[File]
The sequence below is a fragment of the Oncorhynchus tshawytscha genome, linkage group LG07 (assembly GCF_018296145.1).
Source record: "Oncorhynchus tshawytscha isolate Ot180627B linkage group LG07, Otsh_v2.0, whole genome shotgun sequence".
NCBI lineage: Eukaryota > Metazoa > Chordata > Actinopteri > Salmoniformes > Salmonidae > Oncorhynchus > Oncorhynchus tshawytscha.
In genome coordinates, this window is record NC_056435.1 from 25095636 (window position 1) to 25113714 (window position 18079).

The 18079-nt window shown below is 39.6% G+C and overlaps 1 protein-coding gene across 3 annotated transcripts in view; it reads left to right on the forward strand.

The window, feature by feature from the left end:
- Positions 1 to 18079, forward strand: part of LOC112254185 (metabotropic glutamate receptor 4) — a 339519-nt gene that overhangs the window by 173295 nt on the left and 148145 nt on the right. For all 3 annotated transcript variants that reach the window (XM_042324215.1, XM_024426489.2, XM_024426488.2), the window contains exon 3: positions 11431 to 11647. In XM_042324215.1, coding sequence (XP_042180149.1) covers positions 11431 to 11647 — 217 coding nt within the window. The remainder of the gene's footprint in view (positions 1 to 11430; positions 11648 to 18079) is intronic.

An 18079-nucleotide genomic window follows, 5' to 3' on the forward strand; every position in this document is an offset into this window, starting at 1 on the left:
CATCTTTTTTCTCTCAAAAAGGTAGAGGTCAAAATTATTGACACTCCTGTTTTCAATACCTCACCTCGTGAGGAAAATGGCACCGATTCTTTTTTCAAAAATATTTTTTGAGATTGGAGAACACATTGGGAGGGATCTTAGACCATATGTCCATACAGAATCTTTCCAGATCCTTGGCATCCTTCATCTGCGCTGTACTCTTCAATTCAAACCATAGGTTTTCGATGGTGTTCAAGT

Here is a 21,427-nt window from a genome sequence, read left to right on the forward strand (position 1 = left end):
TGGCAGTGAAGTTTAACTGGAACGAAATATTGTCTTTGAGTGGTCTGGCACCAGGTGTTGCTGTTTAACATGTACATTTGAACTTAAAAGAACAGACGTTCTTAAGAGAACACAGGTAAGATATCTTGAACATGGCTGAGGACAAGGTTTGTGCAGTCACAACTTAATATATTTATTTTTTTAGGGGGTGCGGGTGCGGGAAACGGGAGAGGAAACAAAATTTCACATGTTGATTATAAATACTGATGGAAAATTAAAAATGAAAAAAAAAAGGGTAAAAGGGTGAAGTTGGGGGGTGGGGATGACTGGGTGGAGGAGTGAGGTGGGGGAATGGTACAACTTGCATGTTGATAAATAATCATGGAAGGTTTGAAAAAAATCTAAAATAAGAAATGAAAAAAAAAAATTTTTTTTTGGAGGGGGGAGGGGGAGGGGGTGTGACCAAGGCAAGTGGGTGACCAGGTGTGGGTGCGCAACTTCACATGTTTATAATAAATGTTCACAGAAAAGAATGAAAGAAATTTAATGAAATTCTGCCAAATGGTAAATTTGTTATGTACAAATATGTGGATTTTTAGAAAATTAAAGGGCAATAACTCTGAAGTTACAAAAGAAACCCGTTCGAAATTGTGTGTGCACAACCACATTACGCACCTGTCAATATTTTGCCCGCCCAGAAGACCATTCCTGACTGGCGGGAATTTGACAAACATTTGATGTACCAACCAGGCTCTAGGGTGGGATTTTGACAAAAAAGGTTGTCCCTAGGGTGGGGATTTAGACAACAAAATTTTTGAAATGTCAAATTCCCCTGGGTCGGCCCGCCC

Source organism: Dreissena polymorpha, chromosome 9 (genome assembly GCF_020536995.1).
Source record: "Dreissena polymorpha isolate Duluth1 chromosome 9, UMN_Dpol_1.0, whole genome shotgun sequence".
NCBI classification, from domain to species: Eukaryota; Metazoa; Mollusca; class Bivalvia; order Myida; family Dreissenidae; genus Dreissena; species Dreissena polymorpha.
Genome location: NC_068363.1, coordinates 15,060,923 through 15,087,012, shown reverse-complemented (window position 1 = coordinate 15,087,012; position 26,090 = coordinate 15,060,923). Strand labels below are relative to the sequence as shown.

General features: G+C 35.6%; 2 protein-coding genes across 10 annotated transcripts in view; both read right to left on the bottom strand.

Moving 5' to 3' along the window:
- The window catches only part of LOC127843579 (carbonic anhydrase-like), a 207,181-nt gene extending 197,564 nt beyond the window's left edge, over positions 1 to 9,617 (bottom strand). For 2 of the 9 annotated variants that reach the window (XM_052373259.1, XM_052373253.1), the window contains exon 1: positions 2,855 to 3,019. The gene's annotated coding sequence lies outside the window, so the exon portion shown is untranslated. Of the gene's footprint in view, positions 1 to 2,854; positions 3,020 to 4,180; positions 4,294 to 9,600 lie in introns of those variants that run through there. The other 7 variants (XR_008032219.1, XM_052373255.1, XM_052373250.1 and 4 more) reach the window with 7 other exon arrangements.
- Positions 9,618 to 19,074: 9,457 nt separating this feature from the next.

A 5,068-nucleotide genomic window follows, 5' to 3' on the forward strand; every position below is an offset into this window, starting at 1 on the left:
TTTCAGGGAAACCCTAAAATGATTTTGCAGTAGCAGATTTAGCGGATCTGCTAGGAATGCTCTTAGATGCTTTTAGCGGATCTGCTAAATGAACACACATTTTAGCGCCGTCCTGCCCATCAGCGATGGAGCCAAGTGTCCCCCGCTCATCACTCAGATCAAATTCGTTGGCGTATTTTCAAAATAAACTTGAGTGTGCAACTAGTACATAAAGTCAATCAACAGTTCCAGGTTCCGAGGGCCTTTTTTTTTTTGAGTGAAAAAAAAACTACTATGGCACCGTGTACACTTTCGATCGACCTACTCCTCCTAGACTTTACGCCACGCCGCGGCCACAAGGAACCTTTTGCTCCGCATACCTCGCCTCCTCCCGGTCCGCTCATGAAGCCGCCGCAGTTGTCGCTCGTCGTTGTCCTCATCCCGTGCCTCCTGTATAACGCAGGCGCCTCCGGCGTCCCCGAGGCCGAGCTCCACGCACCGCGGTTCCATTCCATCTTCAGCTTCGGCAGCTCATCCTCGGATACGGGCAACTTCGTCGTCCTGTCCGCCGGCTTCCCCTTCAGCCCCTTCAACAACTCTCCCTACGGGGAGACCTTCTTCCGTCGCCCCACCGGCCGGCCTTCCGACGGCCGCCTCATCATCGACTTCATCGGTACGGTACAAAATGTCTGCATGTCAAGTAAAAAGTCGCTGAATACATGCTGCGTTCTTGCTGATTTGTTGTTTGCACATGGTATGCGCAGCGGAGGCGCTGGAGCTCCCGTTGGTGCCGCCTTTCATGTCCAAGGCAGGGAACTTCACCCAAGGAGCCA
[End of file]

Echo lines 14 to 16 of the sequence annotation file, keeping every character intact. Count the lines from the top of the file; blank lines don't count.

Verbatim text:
NCBI classification, from domain to species: Eukaryota; Metazoa; Mollusca; class Bivalvia; order Myida; family Dreissenidae; genus Dreissena; species Dreissena polymorpha.
Genome location: NC_068363.1, coordinates 15,060,923 through 15,087,012, shown reverse-complemented (window position 1 = coordinate 15,087,012; position 26,090 = coordinate 15,060,923). Strand labels below are relative to the sequence as shown.

General features: G+C 35.6%; 2 protein-coding genes across 10 annotated transcripts in view; both read right to left on the bottom strand.